With the state of emergency now over, Labour Minister Keith Bell said yesterday that there is “a bit of confusion” in respect to the way forward for furloughed workers.
However, he declined to provide further information on what he meant by confusion in relation to the process for furloughed workers.
“What we propose to do is not so much so look at the process but rather try to get them back to work,” Bell said.
“And so, again, as I indicated, we’re having a National Economic Council meeting and the idea and object really is to get Bahamians back to work inclusive of those who are furloughed because again, as you asked me earlier, a number of them will not be going back to some of those employments.
“So we want to give them alternatives and opportunities where they can also seek employment.”
As to those people who may want to be laid off to receive the severance as opposed to returning to work, Bell said that each person has to make a decision that is in their best interests.
“You have to look at your family and your financial situation and determine what is best,” Bell said.
“There are some workers who have been there for a number of years. It’s just a judgment call that they have to make.
“Those who may have just been there a year or two, then again they need to determine that ‘I need to go and find alternative employment’. And so it’s a personal choice.”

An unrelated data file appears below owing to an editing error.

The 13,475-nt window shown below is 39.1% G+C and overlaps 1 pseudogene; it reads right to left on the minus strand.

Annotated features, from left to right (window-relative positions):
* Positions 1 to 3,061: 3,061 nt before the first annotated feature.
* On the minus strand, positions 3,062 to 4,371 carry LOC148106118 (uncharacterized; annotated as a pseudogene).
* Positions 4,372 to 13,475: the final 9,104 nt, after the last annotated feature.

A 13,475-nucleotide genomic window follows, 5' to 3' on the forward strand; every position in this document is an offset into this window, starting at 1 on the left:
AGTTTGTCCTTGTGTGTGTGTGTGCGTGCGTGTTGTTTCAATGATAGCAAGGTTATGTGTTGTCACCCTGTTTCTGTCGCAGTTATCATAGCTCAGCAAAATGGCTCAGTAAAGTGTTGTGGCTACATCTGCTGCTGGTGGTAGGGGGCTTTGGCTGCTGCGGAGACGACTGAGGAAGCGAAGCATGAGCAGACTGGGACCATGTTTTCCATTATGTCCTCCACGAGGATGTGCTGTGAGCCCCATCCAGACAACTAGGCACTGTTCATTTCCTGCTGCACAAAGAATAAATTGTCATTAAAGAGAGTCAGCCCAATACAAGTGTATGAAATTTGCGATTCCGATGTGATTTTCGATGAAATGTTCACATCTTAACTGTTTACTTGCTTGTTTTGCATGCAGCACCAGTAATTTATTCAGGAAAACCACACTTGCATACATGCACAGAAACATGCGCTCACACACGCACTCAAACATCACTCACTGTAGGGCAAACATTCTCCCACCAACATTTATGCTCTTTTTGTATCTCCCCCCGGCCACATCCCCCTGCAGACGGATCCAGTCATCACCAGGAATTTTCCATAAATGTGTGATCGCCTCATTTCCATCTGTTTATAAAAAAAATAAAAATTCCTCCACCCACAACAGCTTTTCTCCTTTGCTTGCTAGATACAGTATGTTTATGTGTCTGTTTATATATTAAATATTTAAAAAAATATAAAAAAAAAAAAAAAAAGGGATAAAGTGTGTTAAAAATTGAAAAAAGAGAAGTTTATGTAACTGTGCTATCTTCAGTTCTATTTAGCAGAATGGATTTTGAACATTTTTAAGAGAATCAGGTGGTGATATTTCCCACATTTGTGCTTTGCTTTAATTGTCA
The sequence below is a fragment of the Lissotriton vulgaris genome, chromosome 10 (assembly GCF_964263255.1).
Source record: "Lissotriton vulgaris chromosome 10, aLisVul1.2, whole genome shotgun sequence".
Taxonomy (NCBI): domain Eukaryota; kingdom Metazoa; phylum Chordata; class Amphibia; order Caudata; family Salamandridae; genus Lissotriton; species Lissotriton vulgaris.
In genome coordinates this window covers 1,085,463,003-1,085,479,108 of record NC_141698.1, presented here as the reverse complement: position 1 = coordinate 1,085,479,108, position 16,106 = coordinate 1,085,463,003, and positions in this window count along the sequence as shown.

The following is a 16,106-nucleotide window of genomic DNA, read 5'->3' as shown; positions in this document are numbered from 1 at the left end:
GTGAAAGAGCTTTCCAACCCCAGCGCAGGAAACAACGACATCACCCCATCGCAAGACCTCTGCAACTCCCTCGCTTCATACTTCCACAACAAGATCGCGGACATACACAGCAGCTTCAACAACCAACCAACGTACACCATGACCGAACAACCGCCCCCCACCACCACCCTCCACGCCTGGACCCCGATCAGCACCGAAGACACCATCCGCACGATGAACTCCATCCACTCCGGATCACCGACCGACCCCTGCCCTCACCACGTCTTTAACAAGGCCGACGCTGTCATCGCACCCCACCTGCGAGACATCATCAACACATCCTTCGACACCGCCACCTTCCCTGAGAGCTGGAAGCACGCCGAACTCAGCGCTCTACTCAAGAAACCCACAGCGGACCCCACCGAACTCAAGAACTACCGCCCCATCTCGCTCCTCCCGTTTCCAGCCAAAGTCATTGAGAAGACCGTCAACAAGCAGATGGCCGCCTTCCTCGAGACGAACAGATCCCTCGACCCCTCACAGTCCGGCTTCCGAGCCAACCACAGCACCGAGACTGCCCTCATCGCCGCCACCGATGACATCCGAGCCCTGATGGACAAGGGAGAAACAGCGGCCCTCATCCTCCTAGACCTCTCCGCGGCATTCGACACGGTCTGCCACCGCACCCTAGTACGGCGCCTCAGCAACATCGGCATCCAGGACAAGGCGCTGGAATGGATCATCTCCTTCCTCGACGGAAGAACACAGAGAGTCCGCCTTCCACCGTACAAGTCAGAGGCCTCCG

Bell was unable to provide a figure for the number of Bahamians still furloughed as a result of the COVID-19 pandemic.
Bahamas Hotel Catering and Allied Workers Union President Darrin Woods said last week that approximately 50 percent of the union’s membership remains furloughed.
Attorney General Ryan Pinder has indicated that, in accordance with the Employment Act, companies will have 12 weeks to either make furloughed employees redundant or bring them back to work in the wake of the state of emergency, which ended on November 13.
“Our advice is that the 12-week clock started November 13,” he told The Nassau Guardian last week.
“Others are of the opinion that the 30-day extension that was in the emergency orders gives 30 days, plus 12 weeks.”
A special order that suspended a provision of the Employment Act, related to automatic redundancy, after a lengthy period of layoffs, was in place to protect the economic viability of businesses during the state of emergency.
For several months during the COVID-19 pandemic, which has been ongoing since March 2020, many workers were laid off but their status was not automatically considered redundant as it ordinarily would under law as a result of that special order.
As such, employers had no obligation to pay severance.